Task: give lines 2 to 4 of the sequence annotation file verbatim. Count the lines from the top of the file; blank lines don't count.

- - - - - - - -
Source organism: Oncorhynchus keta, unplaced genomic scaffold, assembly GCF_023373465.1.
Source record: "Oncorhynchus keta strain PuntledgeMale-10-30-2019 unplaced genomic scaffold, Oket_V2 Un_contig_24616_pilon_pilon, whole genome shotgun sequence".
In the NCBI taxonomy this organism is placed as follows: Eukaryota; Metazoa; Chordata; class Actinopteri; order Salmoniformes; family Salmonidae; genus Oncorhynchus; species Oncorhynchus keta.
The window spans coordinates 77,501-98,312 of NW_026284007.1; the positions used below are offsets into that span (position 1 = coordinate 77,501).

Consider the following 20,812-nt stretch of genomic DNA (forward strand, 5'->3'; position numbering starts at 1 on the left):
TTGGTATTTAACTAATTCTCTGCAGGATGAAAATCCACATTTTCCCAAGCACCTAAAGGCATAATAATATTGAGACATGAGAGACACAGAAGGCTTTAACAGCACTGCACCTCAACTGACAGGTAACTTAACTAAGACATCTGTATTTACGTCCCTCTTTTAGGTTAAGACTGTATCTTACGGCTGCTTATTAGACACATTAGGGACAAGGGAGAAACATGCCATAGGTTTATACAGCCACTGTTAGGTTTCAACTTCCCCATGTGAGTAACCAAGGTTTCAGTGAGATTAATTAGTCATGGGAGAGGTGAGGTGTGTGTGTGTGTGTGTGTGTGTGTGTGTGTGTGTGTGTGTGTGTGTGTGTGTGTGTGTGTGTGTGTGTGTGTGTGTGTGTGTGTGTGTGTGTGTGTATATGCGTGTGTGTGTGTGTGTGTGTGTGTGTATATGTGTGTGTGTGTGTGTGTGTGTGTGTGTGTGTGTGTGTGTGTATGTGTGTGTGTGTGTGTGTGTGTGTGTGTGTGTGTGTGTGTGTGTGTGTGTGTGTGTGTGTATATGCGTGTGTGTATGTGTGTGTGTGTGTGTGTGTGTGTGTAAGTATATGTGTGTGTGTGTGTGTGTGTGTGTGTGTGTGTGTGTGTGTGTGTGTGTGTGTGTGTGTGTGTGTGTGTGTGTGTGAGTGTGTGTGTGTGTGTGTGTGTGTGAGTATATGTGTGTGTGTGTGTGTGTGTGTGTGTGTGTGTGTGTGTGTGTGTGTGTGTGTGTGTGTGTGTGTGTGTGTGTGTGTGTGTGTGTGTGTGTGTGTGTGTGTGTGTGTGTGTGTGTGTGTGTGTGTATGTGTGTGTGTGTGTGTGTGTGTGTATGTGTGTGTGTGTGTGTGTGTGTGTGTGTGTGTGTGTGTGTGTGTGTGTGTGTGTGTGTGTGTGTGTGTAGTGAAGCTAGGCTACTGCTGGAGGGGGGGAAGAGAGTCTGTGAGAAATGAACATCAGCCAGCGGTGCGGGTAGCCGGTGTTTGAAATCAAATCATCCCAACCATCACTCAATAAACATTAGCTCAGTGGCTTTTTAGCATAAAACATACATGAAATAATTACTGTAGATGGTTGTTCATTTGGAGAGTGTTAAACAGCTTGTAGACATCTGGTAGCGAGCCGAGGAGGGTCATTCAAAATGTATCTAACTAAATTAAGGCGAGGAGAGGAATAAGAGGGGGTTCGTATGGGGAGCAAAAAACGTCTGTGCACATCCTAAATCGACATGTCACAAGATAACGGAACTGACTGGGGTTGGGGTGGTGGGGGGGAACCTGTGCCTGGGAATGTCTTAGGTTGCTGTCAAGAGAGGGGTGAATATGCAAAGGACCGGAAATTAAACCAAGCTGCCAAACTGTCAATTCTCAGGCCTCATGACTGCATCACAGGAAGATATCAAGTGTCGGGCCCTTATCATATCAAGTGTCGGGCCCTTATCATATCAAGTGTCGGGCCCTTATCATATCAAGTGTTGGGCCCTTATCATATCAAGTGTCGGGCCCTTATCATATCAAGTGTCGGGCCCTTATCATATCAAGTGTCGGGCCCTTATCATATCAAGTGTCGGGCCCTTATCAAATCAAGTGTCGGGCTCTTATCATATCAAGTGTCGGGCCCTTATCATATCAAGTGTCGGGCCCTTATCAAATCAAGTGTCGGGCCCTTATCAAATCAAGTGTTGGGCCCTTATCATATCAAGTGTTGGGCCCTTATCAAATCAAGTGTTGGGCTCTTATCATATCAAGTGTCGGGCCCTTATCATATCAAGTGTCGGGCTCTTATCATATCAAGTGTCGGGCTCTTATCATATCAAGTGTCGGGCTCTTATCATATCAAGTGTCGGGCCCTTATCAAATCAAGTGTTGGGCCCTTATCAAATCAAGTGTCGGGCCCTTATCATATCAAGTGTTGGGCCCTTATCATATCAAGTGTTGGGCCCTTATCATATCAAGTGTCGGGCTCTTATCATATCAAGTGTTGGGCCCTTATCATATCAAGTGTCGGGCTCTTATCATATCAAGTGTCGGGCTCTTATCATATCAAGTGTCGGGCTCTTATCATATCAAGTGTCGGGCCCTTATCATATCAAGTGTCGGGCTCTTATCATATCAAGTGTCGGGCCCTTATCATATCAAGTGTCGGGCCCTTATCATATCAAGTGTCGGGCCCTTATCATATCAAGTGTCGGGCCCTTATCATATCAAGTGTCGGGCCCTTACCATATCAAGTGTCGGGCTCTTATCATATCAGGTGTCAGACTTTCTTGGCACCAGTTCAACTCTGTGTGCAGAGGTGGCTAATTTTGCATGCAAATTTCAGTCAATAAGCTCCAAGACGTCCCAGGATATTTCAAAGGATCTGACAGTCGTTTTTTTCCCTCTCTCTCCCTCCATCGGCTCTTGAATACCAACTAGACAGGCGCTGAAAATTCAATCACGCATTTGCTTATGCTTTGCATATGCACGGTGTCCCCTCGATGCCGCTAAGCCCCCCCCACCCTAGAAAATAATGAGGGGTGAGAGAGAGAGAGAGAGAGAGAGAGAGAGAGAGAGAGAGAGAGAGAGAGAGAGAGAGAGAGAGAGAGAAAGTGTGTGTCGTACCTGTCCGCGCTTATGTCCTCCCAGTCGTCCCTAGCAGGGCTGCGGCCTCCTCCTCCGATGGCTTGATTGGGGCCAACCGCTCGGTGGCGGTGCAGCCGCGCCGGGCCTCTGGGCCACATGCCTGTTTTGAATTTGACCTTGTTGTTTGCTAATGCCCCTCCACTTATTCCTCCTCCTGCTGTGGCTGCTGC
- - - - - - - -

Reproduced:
Source record: "Oncorhynchus keta strain PuntledgeMale-10-30-2019 unplaced genomic scaffold, Oket_V2 Un_contig_24616_pilon_pilon, whole genome shotgun sequence".
In the NCBI taxonomy this organism is placed as follows: Eukaryota; Metazoa; Chordata; class Actinopteri; order Salmoniformes; family Salmonidae; genus Oncorhynchus; species Oncorhynchus keta.
The window spans coordinates 77,501-98,312 of NW_026284007.1; the positions used below are offsets into that span (position 1 = coordinate 77,501).